Pakistan needs to encourage greater use of digital technologies to make food system more responsive, resilient, and efficient
ISLAMABAD – Pakistan needs to empower the agriculture and livestock producers with increased use of technology to ensure broader adaption of climate-smart agriculture. Improved focus and efficiency in government expenditures are also essential to adjust the food system to higher food and energy prices.
According to an article published by the World Bank, Pakistan needs to encourage greater use of digital technologies in both rural and urban areas to make the food system more responsive, resilient, and efficient. Collaboration across government actors, private sector, civil society, and charitable organizations, is necessary for improving identification of vulnerable households, targeting beneficiaries of social safety nets, and monitoring effectiveness of different food security support instruments. Pakistan also needs to address food insecurity in both rural and urban areas via multi-sectoral interventions that improve production, processing, transport, storage, and marketing.
It also needs to make markets more accessible to both producers and consumers. It’s important to prioritize work on legislation, guidelines and regulations for enhanced quality control, better payments systems, and consumer protection regulations. The COVID pandemic highlighted the risk and impact of disease transmissions from animals to humans. Pakistan has a large stock of livestock with a substantial viral and bacterial load. This makes it particularly important for the government to take concrete steps such as enhancing vaccination campaigns against common livestock diseases, formulating improved regulations for the establishment and operations of livestock colonies, and developing institutional capacities and protocols for surveillance, monitoring, and reporting system in both rural and urban areas.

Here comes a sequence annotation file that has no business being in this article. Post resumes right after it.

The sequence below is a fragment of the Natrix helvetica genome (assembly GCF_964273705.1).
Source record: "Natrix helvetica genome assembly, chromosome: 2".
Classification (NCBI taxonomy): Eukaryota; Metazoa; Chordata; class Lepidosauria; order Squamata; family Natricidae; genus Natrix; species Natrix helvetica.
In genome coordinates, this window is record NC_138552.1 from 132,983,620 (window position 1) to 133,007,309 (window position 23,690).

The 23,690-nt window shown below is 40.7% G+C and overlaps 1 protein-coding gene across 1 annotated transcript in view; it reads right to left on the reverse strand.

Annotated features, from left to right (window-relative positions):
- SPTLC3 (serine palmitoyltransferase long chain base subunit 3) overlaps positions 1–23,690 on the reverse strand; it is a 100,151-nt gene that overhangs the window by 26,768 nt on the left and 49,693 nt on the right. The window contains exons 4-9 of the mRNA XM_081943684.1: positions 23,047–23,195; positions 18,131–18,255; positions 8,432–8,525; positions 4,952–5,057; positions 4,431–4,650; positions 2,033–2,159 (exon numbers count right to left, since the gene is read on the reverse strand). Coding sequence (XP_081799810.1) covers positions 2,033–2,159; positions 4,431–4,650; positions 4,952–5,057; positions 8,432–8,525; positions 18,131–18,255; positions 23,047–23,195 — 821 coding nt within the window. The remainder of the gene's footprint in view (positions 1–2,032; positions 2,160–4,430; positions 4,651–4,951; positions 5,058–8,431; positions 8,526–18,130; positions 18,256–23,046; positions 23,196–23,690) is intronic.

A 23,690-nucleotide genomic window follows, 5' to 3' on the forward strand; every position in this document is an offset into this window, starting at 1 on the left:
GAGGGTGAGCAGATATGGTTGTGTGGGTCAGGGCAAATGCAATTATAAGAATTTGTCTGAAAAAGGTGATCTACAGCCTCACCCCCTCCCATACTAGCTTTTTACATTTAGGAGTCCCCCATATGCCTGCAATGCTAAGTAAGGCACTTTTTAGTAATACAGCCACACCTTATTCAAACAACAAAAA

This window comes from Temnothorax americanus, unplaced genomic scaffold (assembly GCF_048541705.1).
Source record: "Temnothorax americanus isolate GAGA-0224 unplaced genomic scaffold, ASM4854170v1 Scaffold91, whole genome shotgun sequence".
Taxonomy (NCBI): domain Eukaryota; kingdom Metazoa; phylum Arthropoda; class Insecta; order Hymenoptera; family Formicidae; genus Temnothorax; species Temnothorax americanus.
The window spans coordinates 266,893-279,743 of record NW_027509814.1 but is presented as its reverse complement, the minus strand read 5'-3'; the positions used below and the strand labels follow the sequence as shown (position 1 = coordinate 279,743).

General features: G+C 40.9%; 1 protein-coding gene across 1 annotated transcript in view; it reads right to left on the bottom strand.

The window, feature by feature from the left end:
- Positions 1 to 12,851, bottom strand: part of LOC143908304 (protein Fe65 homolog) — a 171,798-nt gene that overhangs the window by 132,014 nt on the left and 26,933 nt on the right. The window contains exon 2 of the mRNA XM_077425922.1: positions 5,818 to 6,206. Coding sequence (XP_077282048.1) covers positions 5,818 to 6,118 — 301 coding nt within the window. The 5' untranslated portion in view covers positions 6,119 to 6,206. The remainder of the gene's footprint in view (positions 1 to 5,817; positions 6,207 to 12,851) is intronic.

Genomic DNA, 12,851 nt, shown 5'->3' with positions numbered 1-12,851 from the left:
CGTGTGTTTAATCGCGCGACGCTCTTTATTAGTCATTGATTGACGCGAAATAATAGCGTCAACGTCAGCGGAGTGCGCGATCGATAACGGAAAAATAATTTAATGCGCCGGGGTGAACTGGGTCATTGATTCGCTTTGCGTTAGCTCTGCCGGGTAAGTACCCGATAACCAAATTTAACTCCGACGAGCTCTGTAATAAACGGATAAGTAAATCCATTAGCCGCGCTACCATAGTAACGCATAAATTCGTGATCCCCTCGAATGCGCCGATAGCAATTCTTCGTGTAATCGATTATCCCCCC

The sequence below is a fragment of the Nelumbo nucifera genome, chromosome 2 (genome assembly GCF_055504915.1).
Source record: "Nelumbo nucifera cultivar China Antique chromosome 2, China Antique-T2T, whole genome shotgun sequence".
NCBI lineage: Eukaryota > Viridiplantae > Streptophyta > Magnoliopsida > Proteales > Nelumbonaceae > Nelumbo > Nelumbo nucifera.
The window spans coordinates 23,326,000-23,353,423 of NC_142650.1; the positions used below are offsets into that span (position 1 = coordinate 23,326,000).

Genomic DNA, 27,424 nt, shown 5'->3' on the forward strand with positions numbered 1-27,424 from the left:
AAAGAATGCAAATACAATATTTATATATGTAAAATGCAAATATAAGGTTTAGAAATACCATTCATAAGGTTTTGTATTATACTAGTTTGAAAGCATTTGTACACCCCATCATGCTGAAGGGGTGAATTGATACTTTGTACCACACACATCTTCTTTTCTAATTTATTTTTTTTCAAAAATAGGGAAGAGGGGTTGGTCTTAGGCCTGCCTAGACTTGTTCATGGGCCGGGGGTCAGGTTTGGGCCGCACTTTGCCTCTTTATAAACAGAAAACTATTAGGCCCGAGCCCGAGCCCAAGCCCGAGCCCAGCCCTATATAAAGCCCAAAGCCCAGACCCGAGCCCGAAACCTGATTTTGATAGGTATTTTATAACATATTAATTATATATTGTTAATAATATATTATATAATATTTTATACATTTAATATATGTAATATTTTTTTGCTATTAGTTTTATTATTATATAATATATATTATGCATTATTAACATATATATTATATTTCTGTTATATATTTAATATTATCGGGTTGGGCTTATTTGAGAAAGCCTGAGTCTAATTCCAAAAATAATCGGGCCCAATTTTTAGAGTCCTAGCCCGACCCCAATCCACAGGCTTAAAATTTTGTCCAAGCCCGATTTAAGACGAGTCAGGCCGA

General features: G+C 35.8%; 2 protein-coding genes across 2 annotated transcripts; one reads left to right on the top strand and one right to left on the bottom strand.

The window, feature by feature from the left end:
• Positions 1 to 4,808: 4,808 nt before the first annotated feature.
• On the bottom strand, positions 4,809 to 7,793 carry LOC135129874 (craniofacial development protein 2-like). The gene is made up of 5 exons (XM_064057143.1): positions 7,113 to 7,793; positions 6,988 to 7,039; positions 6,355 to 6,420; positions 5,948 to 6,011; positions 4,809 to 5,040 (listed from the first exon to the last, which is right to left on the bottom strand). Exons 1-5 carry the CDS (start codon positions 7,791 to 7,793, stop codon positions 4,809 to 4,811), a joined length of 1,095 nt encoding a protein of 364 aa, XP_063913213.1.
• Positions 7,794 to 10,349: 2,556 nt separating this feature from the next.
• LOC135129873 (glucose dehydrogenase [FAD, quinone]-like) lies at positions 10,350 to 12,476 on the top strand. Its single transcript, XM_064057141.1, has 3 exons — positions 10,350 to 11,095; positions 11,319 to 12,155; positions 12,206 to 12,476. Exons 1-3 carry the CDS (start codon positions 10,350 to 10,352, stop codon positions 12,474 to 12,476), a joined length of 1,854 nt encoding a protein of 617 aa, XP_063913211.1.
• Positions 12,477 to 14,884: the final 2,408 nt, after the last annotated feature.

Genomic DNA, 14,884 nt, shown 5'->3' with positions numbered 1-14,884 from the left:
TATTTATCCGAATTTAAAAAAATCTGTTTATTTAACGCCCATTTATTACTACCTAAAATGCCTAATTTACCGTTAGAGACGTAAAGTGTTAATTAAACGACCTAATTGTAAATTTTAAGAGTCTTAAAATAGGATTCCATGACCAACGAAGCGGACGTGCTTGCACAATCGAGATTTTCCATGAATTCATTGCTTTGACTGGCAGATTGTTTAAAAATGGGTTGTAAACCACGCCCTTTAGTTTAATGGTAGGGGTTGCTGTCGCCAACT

The “One Health” approach launched by government provides an excellent opportunity to take a more holistic and integrated approach to human, animal, and plant health. The article added that the impact of COVID-19 pandemic was particularly severe on daily wage earners and others with no employment protection. The lockdowns imposed and disruption in economic activities increased food insecurity. An estimated 50% of the population ate less or switched to lower quality food. Some 40% of the population faced moderate to severe food insecurity during April to July 2020.
The agriculture sector was also affected by lockdowns and disruptions in markets. Higher imports helped ensure consumers had ready access to key staples. For example, wheat imports reached 3.6 million tons in 2020 – a level not seen for several decades. However, markets for nutritious and perishable products such as meat, milk, fruits and vegetables proved more fragile with both producers and consumers facing difficulties. The food system in Pakistan was able to meet the bulk of food needs during the pandemic. However, as COVID-19 retreats, conditions have not returned to normal as expected.